Wing wettability of Odonata species as a function of quantity of epicuticular waxes

Nguyen, S, Webb, H, Hasan, J, Tobin, M, Mainwaring, D, Mahon, P, Marchant, R, Crawford, R and Ivanova, E 2014, 'Wing wettability of Odonata species as a function of quantity of epicuticular waxes', Vibrational Spectroscopy, vol. 75, pp. 173-177.


Document type: Journal Article
Collection: Journal Articles

Title Wing wettability of Odonata species as a function of quantity of epicuticular waxes
Author(s) Nguyen, S
Webb, H
Hasan, J
Tobin, M
Mainwaring, D
Mahon, P
Marchant, R
Crawford, R
Ivanova, E
Year 2014
Journal name Vibrational Spectroscopy
Volume number 75
Start page 173
End page 177
Total pages 5
Publisher Elsevier
Abstract Dragonflies have gained much attention due to their sophisticated wing surface structure, and their associated superhydrophobic, self-cleaning and bactericidal properties. In this work, we compared and contrasted the chemical composition and surface morphology of the wing membranes of four species of dragonfly and damselfly from the Odonata family collected in 1970s (Diplacodes melanopsis and Xanthagrion erythroneurum) and 2011 (Diplacodes bipunctata, and Ischnura heterosticta). Diplacodes species are dragonflies, whilst Xanthagrion and Ischnura are damselflies. Fourier-transform infrared spectroscopy data obtained from the Australian Synchrotron were used to classify the fundamental components of all four of the insect species' wings. The spectra of all species were dominated by CH stretching, amide I and amide II and OH stretch absorbance indicating the presence of a similar membrane composition of chitin, protein and wax in all four species. Although the samples were collected 40 years apart, there was no evidence of degradation having taken place during this time. Despite the overall similarities in spectral profile, species-specific differences were observed, most notably in the intensity of the νCH2 peaks, which in part reflected the amount of waxes present on the wings, which appeared to be different between individual species. The surface topography also contained minor differences in the diameter and the spacial distribution of its nanopillars. It is postulated that the differences in surface wettability of the wings could be attributed to these minor differences in surface chemistry and surface topography. For example, X. erythroneurum presented the highest water contact angle (WCA) of 160° whilst the D. melanopsis wings exhibited the lowest WCA (138°), and the wettability of their wings was found to directly correlate with the intensity of hydrocarbon peaks found in their respective IR specta.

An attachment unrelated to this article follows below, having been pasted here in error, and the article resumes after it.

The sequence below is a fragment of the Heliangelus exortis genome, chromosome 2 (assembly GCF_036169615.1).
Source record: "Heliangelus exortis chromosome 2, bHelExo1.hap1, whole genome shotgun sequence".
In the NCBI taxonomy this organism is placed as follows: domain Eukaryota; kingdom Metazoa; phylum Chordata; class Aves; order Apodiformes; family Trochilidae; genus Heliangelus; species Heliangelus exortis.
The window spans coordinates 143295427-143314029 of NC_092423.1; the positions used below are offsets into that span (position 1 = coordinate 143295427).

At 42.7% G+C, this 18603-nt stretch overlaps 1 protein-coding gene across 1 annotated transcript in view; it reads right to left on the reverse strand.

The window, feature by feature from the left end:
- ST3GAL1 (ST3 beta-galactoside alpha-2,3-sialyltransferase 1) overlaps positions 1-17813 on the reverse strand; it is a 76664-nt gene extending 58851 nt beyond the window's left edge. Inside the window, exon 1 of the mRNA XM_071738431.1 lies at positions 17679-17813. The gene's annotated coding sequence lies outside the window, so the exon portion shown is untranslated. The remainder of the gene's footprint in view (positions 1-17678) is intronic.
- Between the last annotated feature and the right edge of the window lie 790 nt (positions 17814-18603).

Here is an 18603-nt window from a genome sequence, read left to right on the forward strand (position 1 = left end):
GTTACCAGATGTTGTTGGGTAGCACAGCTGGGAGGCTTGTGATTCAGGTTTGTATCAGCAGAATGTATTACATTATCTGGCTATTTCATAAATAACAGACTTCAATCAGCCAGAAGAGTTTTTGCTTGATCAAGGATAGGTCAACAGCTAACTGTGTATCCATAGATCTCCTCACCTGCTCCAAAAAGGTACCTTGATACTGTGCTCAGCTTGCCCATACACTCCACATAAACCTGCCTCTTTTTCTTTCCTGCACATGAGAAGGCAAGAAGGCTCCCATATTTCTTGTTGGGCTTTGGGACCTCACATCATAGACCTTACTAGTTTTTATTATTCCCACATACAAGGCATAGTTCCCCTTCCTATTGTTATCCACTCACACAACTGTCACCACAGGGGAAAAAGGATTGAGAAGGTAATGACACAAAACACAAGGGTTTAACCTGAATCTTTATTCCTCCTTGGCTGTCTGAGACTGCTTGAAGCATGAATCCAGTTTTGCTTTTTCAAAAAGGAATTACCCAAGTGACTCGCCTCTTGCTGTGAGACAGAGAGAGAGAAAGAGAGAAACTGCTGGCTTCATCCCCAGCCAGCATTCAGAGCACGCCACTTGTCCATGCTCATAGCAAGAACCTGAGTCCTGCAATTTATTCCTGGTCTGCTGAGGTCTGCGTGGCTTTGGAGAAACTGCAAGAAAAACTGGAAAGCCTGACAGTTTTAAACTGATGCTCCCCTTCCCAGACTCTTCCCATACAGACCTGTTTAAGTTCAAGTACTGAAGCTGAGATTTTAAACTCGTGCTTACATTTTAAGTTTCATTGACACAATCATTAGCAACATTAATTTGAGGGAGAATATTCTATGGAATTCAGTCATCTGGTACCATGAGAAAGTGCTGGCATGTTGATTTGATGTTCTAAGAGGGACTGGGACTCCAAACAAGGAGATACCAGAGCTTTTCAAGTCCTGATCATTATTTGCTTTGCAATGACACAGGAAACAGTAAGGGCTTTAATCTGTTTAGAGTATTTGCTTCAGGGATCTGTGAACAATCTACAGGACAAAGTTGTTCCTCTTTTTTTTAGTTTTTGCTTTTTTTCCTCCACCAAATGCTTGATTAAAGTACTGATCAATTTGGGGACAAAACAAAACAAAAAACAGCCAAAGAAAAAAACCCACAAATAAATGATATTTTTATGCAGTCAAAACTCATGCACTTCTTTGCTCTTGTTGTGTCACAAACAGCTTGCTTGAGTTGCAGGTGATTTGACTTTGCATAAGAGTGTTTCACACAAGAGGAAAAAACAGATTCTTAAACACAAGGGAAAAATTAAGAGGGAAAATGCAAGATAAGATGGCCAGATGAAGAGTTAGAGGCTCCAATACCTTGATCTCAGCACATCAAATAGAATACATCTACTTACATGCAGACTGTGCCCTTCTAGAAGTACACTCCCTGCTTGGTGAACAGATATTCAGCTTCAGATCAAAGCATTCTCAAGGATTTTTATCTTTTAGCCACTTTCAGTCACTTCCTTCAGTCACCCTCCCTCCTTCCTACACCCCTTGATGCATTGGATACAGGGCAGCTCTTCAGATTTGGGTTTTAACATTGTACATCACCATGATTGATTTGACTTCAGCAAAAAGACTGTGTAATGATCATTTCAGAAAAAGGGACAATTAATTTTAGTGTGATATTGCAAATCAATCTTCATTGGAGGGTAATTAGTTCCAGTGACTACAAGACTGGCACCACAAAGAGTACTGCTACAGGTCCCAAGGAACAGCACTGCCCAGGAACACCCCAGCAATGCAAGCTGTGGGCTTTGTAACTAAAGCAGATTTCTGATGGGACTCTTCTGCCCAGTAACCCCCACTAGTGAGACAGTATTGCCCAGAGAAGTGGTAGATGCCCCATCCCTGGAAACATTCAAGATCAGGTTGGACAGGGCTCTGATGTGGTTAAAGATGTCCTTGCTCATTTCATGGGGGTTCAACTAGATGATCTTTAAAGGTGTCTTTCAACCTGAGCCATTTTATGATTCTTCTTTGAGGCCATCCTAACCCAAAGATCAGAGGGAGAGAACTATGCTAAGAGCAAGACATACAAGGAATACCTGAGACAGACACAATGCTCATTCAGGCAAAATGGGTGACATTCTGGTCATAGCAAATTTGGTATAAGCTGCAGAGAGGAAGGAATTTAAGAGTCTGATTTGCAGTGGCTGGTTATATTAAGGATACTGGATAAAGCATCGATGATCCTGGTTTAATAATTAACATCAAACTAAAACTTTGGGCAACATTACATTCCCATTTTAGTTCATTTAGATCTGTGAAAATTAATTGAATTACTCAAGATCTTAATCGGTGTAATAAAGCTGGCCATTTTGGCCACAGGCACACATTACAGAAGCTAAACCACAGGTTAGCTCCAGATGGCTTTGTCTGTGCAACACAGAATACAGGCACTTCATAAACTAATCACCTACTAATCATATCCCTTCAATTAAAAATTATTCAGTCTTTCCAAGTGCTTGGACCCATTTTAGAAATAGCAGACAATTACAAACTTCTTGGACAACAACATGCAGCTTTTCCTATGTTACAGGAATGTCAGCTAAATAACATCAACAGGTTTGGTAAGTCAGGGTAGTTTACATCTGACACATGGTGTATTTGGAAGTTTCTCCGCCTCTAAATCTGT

Subject Physical Chemistry not elsewhere classified
Microbiology not elsewhere classified
Materials Engineering not elsewhere classified
Keyword(s) insect wings
long-chain aliphatic hydrocarbons
surface topography
wettability
DOI - identifier 10.1016/j.vibspec.2014.07.006
Copyright notice © 2014 Elsevier B.V. All rights reserved.
ISSN 0924-2031
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